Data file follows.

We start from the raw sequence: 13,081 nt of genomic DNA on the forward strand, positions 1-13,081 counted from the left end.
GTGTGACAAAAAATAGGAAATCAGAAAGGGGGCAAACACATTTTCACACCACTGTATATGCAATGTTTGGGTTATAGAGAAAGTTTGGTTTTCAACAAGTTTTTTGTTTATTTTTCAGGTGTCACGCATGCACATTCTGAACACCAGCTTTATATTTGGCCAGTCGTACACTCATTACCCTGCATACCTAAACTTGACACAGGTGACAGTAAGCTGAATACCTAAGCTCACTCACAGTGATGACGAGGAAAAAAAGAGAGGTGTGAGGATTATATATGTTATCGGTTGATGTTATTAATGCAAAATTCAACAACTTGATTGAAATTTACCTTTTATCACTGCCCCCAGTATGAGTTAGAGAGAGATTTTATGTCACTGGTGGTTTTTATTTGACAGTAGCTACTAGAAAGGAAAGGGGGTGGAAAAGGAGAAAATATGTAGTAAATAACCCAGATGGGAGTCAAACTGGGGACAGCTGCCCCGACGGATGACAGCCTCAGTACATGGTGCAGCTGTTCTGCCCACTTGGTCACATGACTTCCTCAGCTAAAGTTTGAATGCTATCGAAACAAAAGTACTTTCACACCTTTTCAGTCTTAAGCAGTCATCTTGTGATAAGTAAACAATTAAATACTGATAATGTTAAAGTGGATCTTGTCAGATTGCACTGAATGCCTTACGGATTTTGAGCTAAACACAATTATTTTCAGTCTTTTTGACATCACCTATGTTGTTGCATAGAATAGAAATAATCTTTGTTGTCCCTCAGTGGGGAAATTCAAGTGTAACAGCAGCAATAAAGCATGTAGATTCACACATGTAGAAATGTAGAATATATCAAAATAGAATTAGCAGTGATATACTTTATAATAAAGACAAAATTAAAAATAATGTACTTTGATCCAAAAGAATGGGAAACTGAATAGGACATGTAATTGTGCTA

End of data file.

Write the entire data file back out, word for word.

We start from the raw sequence: 13,081 nt of genomic DNA on the forward strand, positions 1-13,081 counted from the left end.
GTGTGACAAAAAATAGGAAATCAGAAAGGGGGCAAACACATTTTCACACCACTGTATATGCAATGTTTGGGTTATAGAGAAAGTTTGGTTTTCAACAAGTTTTTTGTTTATTTTTCAGGTGTCACGCATGCACATTCTGAACACCAGCTTTATATTTGGCCAGTCGTACACTCATTACCCTGCATACCTAAACTTGACACAGGTGACAGTAAGCTGAATACCTAAGCTCACTCACAGTGATGACGAGGAAAAAAAGAGAGGTGTGAGGATTATATATGTTATCGGTTGATGTTATTAATGCAAAATTCAACAACTTGATTGAAATTTACCTTTTATCACTGCCCCCAGTATGAGTTAGAGAGAGATTTTATGTCACTGGTGGTTTTTATTTGACAGTAGCTACTAGAAAGGAAAGGGGGTGGAAAAGGAGAAAATATGTAGTAAATAACCCAGATGGGAGTCAAACTGGGGACAGCTGCCCCGACGGATGACAGCCTCAGTACATGGTGCAGCTGTTCTGCCCACTTGGTCACATGACTTCCTCAGCTAAAGTTTGAATGCTATCGAAACAAAAGTACTTTCACACCTTTTCAGTCTTAAGCAGTCATCTTGTGATAAGTAAACAATTAAATACTGATAATGTTAAAGTGGATCTTGTCAGATTGCACTGAATGCCTTACGGATTTTGAGCTAAACACAATTATTTTCAGTCTTTTTGACATCACCTATGTTGTTGCATAGAATAGAAATAATCTTTGTTGTCCCTCAGTGGGGAAATTCAAGTGTAACAGCAGCAATAAAGCATGTAGATTCACACATGTAGAAATGTAGAATATATCAAAATAGAATTAGCAGTGATATACTTTATAATAAAGACAAAATTAAAAATAATGTACTTTGATCCAAAAGAATGGGAAACTGAATAGGACATGTAATTGTGCTA